Don Rags: A Lasting Impact
Joe Macfarland still remembers his first don rag.
It was the mid 1980s, and Macfarland—now the dean at St. John’s College in Annapolis—was a freshman, studying the great books.
He recalls meeting with his tutors and feeling confident in the work he had done. The meeting was going well, he says. Then they told him he needed to work on his writing.
“I was shocked,” he says with a smile, noting he received awards for his writing in high school. “But it was good for me. I had to step up my game.”
The don rag evaluation process, which begins this week at St. John’s in Santa Fe and Annapolis, is a tradition that dates back generations at the college. For those not familiar, it might seem like a novel concept.
Students meet with their tutors near the end of each semester of their freshman through junior years to receive an oral report on their progress.
Five tutors are in the room during the meeting, each reporting and talking with each other about the student’s work—class participation, the quality of their papers and other aspects of their performance—while the student listens.
The don rag helps the student be aware of, and alert to, the strengths and weaknesses of their work, Macfarland says. Tutors try to provide advice and encouragement for the student to improve where necessary.
Since classes are community-based, a student’s improvement benefits the college as a whole, says Santa Fe Dean Matt Davis.
“I do believe it’s a very important practice for the college,” Davis says. “It helps the individual student, but it also helps the whole community project in big ways. It’s this critical piece of what we do here.”
Aisha Shahbaz, a sophomore on the Annapolis campus, jokingly refers to the don rag as “judgment day.”
“You kind of hype yourself up for the worst, but you get more out of it than what you would think,” she says. “Most of it is good, constructive feedback. It’s going to help you in one way or the other, positive and negative. It helps you either way.”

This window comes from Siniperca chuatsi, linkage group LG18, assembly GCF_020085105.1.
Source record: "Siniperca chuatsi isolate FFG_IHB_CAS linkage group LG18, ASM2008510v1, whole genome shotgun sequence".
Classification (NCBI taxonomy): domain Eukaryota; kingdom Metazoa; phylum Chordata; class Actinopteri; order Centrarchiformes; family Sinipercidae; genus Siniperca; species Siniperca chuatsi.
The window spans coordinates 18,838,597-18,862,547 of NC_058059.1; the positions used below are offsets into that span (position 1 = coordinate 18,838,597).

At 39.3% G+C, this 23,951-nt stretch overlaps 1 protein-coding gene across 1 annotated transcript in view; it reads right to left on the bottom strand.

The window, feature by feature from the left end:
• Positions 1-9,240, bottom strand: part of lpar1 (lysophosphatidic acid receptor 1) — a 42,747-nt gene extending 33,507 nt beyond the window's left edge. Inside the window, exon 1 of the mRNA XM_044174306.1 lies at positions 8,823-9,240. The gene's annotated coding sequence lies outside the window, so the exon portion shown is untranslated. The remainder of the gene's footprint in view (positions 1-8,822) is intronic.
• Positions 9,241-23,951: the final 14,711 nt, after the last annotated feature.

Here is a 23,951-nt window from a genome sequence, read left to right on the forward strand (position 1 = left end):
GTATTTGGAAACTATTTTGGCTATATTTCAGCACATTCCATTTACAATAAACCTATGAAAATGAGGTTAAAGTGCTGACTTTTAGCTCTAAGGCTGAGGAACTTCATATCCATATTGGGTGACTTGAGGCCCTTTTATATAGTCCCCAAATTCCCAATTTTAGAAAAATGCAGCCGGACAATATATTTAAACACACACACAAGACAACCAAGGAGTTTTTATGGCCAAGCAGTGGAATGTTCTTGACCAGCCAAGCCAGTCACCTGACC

St. John’s Santa Fe sophomore Ashish Dhakal shares similar feelings about the experience. The idea of tutors talking about you in the third person was unnerving at first, Dhakal says. But the tutors were thoughtful and respectful.
“I think it is a sharp way to inform students where they stand academically, and perhaps the most effective as well,” Dhakal says. “I always find myself encouraged and pushed to examine how far I can and must go to get the best out of the program, and I must confess, it is a good feeling.”
Tutors also learn from the experience. Often, they will hear something from their fellow tutors about how a student is doing in other classes, which can help them better understand what the student is capable of and what they can ask of the student.
“We really want to know how the student is learning,” Davis says. “We don’t want to just give a number or a letter grade and that’s it. We want to talk about how the student is doing and give helpful feedback, both positive and negative.”
Don rags typically last about 15 minutes, sometimes longer. At the end, tutors invite the student to speak, though it’s not required. The student can share how much time they are preparing for class or what sort of anxieties or worries they have, among other pieces of information.
“They might say something that gives me a new view into their situation,” Macfarland says. “I think tutors in general prefer it when students speak up, but sometimes students get emotional, and we don’t want the event to be too trying on them. If the student seems to be moved, trying to digest the information, or if the student doesn’t want to speak, there’s no compulsion to do so.”
Macfarland and Davis, also a St. John’s alum, know firsthand how much of an impact the experience can have on students.
“Now, when I think about how vividly I can remember my don rags, I know the things you say in a don rag really matter,” Macfarland says. “Students take them in. If what’s analogous to a don rag in another college or university is assigning a grade or writing comments on the back of a paper, there’s no way either one of those can convey as vividly or precisely what the strengths and weaknesses of a student’s work are. This is just a better way.”
“I think it’s great,” she says. “It pushes you in a way. They’re telling you how to be a successful student, and not just a successful student, but a successful individual in the long-term.”
Freshmen have their don rags before Thanksgiving. This gives them an opportunity to take in the information and put it to good use before the semester ends.
Juniors have a choice of a conference instead of a don rag, in which the student gives a report on their own progress.
“The idea being that instead of requiring someone else to provide the constructive criticism, you can do it yourself,” Macfarland says. “It becomes a transitioning away from needing someone else to supervise your work, but holding yourself responsible for your work.”
A report of the don rag is compiled and placed in the student’s file at the college. Students are allowed to see the report if they choose.
The deans also have access to the reports and often reach out to students if they are struggling. They want the students to succeed.
“I had a student years ago who said he loved don rags,” Macfarland says. “He wanted to have a don rag every year for the rest of his life. It’s funny. Why did he feel that way? Because it was a little bit flattering to him that people he worked with were taking the time to stop and think about who he was and what he was doing well, and to talk to him about it.”